What to Do After a Distracted Driving Accident?

Even though taking action after a distracted driving accident may not be on your mind, you have the potential to protect your health, safety, and legal rights. The following are some steps you should take if you are involved in a distracted driving accident:

  • Contact law enforcement. Call 911 as soon as possible after a distracted driving crash. The police should be notified if the other driver was distracted before they hit you. The police will conduct an investigation and document their findings in a police report. You can use this and any evidence they preserve to help your attorney prove what happened and who was at fault if you decide to pursue legal action.
  • Collect crash evidence. Collect as much evidence as possible from the crash scene.
  • Interact with others at the scene. Get the contact information of witnesses who saw the accident. If you suspect the at-fault driver was distracted, ask witnesses what the driver did before the crash. If these individuals can provide testimony, your lawyer will be able to prepare the strongest case possible for you.
  • Consult an attorney as soon as possible. A skilled attorney can take steps to preserve evidence, which will be essential to proving that the other driver was distracted.

Seeking Damages After a Distracted Driving Accident

Compensation is due to you if a negligent driver has injured you, distracted or not. The other driver's car insurance usually covers these damages, although the insurer may shift the blame to you to escape responsibility. In such a case, your lawyer should do everything possible to ensure you receive the compensation you are entitled to.

Here are some damages you can seek after a distracted driving accident:

  • Medical expenses. People often overlook future expenses when considering their current bills. If your injury causes chronic issues, you may incur more costs in the following months or years. Therefore, your lawyer may wish to see your current bills but may not settle the case until you have completed your treatment.
  • Loss of income or earning potential. When you miss work because of the accident, you should be compensated for the money you lost, even if you were paid sick days. If the injury has led to a permanent or chronic condition that prevents you from returning to work or working as before, you are also entitled to compensation.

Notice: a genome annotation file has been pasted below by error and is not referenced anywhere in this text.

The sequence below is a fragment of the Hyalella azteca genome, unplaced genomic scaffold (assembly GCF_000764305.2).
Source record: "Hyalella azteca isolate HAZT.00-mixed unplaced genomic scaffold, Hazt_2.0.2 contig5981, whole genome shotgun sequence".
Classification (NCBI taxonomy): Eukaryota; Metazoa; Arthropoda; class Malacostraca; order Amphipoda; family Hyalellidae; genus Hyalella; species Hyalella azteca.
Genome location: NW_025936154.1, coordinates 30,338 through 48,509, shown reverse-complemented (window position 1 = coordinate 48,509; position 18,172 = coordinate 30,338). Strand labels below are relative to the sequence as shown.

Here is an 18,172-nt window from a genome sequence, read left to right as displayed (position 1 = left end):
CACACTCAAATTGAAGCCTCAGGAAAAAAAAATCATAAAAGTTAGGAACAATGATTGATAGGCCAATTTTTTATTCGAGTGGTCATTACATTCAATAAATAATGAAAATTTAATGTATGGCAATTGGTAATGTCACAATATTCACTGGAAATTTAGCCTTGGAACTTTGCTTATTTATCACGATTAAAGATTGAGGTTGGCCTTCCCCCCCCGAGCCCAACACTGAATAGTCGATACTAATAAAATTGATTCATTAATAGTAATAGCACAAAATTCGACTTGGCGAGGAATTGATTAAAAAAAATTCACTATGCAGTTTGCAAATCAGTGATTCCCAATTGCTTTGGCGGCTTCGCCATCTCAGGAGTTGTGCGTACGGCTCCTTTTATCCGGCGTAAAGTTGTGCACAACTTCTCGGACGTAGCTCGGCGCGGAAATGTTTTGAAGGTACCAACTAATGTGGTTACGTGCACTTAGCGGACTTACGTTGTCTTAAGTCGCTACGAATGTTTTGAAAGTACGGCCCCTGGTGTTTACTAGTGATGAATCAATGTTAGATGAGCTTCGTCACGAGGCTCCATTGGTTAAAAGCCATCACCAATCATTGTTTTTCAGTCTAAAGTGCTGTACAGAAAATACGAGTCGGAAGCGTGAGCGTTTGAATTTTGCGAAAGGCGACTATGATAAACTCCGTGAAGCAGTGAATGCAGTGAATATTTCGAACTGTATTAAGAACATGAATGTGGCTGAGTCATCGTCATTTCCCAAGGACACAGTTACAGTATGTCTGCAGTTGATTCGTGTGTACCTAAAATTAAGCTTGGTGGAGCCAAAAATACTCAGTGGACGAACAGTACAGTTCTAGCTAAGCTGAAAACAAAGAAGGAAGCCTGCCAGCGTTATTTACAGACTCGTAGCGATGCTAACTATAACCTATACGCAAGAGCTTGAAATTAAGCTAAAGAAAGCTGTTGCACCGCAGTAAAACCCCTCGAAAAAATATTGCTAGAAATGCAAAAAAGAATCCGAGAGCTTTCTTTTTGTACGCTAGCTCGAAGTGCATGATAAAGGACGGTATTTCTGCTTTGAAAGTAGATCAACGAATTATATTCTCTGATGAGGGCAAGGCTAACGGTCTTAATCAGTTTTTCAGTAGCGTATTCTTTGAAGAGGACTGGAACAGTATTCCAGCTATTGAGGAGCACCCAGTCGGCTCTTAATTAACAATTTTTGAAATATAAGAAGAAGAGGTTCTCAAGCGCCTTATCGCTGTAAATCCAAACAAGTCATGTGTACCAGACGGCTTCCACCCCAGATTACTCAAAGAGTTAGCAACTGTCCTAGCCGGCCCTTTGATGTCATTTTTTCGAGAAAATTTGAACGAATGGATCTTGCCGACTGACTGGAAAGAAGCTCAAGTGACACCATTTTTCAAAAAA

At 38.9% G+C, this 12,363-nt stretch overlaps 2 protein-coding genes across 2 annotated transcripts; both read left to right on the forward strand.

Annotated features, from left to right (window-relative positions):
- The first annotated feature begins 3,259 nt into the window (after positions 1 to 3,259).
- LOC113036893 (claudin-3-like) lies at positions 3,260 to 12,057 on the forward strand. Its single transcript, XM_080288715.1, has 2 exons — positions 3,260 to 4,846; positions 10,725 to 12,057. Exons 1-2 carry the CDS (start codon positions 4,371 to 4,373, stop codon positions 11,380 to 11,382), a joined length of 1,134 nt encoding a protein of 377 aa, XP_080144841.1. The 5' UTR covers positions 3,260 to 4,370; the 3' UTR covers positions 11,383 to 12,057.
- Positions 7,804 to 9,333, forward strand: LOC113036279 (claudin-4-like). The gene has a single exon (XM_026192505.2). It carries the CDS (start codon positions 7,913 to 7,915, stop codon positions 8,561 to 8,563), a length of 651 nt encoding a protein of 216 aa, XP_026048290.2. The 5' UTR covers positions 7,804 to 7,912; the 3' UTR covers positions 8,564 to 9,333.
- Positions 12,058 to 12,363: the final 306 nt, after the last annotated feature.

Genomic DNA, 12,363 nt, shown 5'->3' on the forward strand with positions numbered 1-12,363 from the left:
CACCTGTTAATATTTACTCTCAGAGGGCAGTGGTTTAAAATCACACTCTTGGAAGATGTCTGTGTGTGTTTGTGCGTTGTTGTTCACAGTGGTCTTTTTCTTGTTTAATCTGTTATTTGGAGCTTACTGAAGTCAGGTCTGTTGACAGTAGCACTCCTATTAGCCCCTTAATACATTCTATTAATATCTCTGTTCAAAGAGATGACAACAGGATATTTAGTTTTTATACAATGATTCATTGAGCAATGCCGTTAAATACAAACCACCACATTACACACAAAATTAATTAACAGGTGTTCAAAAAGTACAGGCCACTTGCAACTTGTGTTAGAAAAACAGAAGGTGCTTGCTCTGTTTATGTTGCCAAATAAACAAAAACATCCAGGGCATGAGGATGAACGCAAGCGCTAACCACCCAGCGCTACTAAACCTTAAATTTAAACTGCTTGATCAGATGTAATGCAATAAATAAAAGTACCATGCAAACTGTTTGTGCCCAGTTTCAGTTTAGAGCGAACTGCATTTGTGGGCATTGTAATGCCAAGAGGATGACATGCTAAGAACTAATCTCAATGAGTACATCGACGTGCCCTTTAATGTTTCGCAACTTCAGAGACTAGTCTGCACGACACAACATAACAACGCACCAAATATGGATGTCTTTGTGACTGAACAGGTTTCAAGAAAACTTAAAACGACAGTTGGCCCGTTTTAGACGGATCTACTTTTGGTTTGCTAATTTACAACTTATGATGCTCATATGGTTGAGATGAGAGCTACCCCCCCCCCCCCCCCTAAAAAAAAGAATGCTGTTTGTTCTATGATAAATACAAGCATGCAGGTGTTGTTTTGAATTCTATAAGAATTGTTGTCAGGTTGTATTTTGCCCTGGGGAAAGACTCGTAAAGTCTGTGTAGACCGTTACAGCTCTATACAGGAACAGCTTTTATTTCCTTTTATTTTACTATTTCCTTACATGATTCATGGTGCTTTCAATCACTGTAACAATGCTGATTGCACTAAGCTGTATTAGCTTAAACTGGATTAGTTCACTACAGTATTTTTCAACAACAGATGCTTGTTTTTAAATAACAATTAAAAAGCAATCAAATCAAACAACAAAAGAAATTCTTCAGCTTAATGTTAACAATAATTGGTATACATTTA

• Property damage. This process includes the repair or replacement of your car and other property damaged in the crash, such as your phone or computer.
  • Permanent disability. If you need an amputation or lose a part of your body, you have the right to receive compensation.
  • Suffering and pain. A car accident can leave you with mental and physical pain that can last for weeks or months.
  • Loss of consortium or companionship. If a loved one dies in the accident, the loss of consortium, companionship, care, advice, etc., could be claimed as damages. Depending on the circumstances, you may also be entitled to compensation for the loss of income of a deceased person.

Prepare for a Lengthy Court Case

From filing fees to expert witness fees, court costs add up quickly, and they are deducted from your final settlement. Therefore, a lengthy trial can deplete your award.

The good news is that, in most cases, you can reach a settlement outside of court. Trials are expensive for insurance companies; if they lose, they may have to pay a large settlement. During settlement negotiations, your attorney will ensure all your damages are covered and explain each offer to you.

Author - Fred Felton
Fred Felton          

Content Creator / Editor

Fred Felton is a copywriter, editor and social media specialist based in Durban, South Africa. He has over 20 years of experience in creating high end content. He has worked with some of the biggest brands in the world. Currently Fred specialises in the wooden arts and crafts space, focussing on innovative wooden product design. He is also a keynote speaker and has presented talks and workshops in South Africa.